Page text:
Some economists are warning that farm foreclosures may “spike” in 2010.
Farmers, particularly those raising dairy cattle and hogs, have suffered significant losses in the past two years. Net farm income was down by about a third in 2009 and David Miller, director of research for the Iowa Farm Bureau, expects farm income to be down next year, too.
“The farm economy is lagging behind the general economy in terms of its deliquencies and its level of debt,” he says. “…But because the farm economy…may also be lagging behind in terms of its recovery, we think…farm debt, delinquencies, etc. — that the spike in those may well come in the year or two ahead of us.”
Miller doesn’t expect corn prices, for example, to rise back up to 2008 levels.
“Corn prices, if we’re looking at 2010 versus this year, are likely to 10 to 12 percent below what they were in the current year and 15 percent below what they were in 2008,” he says. “So siginificant reductions in the revenue coming out of our crops.”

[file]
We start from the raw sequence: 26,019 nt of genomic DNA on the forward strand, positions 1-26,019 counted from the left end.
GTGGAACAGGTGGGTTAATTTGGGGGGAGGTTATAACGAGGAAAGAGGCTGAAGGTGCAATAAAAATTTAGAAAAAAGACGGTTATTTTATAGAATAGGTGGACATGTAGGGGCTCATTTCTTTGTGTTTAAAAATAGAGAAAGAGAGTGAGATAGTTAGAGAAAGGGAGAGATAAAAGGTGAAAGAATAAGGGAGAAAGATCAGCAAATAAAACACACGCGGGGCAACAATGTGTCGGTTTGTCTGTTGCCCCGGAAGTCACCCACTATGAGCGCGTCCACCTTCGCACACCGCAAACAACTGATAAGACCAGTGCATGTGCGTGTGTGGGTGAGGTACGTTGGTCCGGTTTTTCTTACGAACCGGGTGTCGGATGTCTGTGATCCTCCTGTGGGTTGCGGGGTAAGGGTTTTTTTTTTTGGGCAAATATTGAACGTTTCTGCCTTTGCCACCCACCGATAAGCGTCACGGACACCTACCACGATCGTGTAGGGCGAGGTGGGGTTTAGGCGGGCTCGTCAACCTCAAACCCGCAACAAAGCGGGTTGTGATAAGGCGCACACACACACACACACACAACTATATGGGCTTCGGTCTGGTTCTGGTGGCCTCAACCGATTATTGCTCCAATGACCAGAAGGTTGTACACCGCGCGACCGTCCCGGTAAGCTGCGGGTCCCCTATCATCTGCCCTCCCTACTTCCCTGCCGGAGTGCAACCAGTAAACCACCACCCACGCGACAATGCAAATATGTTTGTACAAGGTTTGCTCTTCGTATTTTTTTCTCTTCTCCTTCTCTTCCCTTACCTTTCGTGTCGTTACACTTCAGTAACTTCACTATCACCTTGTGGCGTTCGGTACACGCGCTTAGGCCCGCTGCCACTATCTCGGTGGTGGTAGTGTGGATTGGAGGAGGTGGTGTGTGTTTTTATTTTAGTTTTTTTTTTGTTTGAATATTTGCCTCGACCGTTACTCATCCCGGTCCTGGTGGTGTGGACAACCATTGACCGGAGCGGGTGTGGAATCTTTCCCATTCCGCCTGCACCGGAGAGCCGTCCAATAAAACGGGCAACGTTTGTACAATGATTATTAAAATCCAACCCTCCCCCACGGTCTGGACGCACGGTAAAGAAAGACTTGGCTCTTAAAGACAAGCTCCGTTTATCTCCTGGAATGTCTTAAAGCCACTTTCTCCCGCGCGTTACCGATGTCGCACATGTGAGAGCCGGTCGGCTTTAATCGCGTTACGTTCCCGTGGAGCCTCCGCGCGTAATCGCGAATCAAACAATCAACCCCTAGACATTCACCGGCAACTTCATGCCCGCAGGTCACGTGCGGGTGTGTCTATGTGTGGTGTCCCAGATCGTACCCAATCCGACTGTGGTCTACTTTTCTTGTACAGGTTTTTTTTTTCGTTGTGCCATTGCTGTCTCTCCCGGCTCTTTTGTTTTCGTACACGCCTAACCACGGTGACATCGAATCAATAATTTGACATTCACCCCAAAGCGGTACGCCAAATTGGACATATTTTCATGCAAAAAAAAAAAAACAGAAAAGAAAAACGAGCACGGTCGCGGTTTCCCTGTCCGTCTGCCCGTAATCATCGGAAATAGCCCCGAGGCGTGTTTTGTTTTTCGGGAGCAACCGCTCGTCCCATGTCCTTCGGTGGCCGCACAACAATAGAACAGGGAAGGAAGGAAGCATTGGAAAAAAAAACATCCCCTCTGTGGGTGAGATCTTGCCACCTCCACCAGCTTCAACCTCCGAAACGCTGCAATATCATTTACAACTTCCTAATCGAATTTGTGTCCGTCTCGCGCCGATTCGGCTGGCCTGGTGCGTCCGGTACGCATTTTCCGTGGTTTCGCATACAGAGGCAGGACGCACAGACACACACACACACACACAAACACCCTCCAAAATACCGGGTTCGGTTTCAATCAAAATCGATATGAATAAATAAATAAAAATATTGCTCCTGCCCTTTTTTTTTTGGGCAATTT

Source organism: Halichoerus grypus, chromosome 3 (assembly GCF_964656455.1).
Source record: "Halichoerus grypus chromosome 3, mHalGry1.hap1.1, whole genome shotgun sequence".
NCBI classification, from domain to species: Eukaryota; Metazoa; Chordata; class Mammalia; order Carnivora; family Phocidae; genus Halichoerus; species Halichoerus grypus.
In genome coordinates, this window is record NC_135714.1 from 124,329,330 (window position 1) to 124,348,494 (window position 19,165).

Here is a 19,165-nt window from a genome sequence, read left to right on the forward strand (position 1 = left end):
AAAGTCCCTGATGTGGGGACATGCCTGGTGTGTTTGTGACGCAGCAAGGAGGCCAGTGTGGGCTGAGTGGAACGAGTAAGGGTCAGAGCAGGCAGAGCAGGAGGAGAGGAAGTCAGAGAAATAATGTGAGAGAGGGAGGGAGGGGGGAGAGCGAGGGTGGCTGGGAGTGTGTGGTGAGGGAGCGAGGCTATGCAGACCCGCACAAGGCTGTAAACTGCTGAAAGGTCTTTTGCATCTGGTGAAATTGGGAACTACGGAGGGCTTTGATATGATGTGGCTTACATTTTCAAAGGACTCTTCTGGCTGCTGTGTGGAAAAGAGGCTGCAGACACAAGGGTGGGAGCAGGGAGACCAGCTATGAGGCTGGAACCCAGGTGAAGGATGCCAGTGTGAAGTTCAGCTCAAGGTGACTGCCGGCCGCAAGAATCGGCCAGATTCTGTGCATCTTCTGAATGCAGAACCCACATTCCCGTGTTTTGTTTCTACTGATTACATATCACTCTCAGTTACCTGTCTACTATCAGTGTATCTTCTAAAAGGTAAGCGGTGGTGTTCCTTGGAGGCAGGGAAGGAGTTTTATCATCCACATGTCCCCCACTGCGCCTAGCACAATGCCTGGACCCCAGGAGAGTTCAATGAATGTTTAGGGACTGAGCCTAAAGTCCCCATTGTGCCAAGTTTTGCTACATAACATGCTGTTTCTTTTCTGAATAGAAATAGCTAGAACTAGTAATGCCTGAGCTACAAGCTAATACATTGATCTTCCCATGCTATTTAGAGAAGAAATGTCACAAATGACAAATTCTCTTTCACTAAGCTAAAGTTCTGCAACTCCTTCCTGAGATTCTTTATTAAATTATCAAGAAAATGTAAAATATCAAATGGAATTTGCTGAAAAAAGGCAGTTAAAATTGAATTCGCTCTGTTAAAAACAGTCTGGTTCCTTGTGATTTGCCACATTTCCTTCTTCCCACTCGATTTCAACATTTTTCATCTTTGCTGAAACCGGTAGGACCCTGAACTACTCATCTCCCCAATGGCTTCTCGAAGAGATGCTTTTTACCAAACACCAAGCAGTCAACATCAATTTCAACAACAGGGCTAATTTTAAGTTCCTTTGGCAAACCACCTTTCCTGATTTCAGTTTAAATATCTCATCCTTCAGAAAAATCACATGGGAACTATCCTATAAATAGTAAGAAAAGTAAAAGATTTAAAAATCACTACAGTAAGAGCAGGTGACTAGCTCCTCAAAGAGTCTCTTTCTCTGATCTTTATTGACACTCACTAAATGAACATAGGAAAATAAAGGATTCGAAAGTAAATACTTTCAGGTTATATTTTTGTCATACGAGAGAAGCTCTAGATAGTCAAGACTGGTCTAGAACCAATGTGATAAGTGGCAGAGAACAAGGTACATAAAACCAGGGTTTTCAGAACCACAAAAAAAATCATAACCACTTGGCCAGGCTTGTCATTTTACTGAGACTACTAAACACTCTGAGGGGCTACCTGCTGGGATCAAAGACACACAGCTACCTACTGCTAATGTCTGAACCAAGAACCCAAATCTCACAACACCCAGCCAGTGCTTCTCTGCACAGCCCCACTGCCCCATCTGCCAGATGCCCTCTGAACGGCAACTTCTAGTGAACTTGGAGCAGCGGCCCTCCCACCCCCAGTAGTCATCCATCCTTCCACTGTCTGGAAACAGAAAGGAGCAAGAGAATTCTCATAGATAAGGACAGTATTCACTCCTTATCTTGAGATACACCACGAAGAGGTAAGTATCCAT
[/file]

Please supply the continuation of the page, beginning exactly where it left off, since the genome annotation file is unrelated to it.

And Iowa State University economist Arne says hog producers have been losing money since the third quarter of 2007.
“You’ve got a lot of livestock people who are not in foreclosure, but they’ve been running with very large losses for a long enough time period that that debt has got to be accumulating,” Hallam says. “And so I am, also, particularly concerned about the hog sector that you are going to see foreclosures. A lot of people put up plants with the assistance of packers…or other types of units and those are eventually are going to come due and I think we are going to see some debt problems.”
The Farm Bureau’s research director says the ag sector has always been “more volatile” than the economy as a whole, but that volatility has been “accentuated” in the past decade because corn prices have been more directly linked to the price of oil through the production of corn-based ethanol.